“If I create from the heart, nearly everything works; if from the head, almost nothing.”― Marc Chagall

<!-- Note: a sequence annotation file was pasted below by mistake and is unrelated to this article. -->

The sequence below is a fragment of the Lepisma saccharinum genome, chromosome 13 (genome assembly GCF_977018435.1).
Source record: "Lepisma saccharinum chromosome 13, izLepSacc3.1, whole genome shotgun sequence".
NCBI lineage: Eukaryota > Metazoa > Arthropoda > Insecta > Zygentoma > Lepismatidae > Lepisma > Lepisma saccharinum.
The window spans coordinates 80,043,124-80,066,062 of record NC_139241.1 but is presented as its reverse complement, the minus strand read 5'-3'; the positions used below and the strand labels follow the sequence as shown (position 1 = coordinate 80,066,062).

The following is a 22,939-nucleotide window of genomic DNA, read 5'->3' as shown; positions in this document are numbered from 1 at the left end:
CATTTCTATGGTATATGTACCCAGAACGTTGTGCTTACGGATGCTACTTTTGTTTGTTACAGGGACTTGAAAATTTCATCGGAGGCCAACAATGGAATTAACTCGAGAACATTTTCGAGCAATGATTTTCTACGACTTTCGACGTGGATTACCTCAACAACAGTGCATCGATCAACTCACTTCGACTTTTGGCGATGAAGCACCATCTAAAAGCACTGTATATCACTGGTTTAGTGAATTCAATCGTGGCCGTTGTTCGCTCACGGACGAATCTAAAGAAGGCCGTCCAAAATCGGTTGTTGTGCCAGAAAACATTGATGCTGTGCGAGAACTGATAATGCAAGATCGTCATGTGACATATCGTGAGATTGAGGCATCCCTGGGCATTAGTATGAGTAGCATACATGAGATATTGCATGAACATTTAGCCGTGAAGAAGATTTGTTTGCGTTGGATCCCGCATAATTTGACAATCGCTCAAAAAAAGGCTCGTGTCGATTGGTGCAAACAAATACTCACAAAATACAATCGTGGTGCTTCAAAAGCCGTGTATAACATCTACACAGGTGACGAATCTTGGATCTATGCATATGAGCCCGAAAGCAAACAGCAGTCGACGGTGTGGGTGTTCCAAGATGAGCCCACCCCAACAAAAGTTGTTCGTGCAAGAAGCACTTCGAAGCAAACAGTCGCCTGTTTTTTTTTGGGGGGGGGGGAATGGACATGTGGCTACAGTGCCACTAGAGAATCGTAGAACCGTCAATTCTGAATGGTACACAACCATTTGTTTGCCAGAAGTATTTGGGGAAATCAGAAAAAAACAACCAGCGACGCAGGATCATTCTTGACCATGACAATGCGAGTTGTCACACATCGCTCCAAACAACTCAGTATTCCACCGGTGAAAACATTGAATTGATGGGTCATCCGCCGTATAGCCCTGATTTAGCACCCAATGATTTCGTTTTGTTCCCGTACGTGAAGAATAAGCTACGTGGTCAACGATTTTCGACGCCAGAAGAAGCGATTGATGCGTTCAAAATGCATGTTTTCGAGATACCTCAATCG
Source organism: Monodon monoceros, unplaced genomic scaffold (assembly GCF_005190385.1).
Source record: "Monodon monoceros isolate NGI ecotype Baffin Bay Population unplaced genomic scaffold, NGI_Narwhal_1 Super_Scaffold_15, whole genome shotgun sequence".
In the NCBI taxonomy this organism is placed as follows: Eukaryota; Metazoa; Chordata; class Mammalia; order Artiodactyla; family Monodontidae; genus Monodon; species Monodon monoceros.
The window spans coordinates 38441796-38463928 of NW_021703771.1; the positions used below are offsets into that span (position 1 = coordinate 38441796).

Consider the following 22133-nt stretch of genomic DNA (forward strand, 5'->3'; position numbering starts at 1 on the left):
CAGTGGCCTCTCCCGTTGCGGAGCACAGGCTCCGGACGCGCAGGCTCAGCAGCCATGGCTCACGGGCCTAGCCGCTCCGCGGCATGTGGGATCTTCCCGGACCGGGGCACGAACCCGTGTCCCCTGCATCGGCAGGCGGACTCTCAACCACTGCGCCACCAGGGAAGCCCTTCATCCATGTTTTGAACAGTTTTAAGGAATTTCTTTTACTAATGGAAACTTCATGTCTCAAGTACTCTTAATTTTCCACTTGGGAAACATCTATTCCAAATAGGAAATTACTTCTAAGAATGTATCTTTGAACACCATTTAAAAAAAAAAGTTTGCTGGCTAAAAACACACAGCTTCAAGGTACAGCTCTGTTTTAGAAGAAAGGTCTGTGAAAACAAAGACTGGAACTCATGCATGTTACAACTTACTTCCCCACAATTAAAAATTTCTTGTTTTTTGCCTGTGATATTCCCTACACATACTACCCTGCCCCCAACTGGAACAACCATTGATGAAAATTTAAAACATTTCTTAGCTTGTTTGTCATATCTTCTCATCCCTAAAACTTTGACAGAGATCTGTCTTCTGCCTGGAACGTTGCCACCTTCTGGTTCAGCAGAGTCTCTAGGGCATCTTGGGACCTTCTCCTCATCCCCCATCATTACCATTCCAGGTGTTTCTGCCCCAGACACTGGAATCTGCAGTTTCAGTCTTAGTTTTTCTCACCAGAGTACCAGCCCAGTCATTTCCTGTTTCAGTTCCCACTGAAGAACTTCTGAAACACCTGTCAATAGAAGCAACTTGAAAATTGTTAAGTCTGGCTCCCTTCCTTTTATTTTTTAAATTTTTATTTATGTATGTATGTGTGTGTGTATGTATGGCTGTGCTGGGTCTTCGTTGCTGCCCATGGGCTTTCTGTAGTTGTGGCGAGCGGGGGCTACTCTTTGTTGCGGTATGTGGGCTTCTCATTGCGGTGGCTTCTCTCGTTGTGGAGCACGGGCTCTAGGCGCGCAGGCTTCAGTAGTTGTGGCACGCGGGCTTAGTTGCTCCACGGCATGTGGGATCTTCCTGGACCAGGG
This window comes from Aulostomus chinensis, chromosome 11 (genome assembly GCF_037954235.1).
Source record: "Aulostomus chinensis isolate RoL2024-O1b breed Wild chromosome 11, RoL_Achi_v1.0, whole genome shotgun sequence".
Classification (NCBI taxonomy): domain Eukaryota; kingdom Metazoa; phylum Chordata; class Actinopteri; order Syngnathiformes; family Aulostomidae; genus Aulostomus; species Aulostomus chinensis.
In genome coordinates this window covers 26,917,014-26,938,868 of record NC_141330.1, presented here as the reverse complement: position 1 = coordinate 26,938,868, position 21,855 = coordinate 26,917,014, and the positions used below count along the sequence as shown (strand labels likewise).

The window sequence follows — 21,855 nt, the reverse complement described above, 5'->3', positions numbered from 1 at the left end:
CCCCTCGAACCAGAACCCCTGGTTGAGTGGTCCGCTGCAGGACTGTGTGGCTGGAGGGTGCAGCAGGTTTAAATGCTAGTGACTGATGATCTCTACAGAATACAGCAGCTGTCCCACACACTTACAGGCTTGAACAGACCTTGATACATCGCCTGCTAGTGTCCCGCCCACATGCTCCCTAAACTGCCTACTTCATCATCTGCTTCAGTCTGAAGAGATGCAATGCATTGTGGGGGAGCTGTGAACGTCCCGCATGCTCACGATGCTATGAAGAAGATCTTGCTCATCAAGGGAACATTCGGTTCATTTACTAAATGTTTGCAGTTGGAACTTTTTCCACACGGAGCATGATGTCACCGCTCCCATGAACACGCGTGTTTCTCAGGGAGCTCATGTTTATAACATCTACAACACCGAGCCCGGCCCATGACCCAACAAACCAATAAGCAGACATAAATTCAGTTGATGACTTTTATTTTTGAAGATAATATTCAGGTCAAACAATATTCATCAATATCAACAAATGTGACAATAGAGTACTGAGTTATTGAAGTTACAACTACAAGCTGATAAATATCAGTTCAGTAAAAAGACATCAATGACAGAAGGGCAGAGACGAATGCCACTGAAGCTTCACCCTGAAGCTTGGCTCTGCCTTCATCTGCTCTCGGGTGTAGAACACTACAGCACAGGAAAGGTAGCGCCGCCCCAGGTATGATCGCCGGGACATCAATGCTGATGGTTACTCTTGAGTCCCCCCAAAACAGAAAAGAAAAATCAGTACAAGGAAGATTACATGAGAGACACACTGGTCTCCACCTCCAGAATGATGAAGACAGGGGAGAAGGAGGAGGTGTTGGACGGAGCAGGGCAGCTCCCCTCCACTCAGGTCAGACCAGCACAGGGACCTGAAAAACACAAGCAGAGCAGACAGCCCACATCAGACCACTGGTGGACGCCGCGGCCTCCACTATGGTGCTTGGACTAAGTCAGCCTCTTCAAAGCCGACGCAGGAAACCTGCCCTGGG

In her 1948 essay, Chagall ou I’Orage enchante, (Chagall or the Magical Storm), the French poet and philosopher, Raïssa Maritain, discusses Chagall’s use of abstract form in his paintings: He does not avoid natural forms; he does not fly from them, on the contrary he makes them his own through the love he bears them, but by the same token he transforms and transfigures them, brings out and draws from them their own surreality, finding there the symbols of joy and life in their purified essence, their spiritual soul. . . . With no preconceived idea, through his art’s magic, through the liberation of his internal world, Chagall has created forms signifying a spiritual universe entirely his own.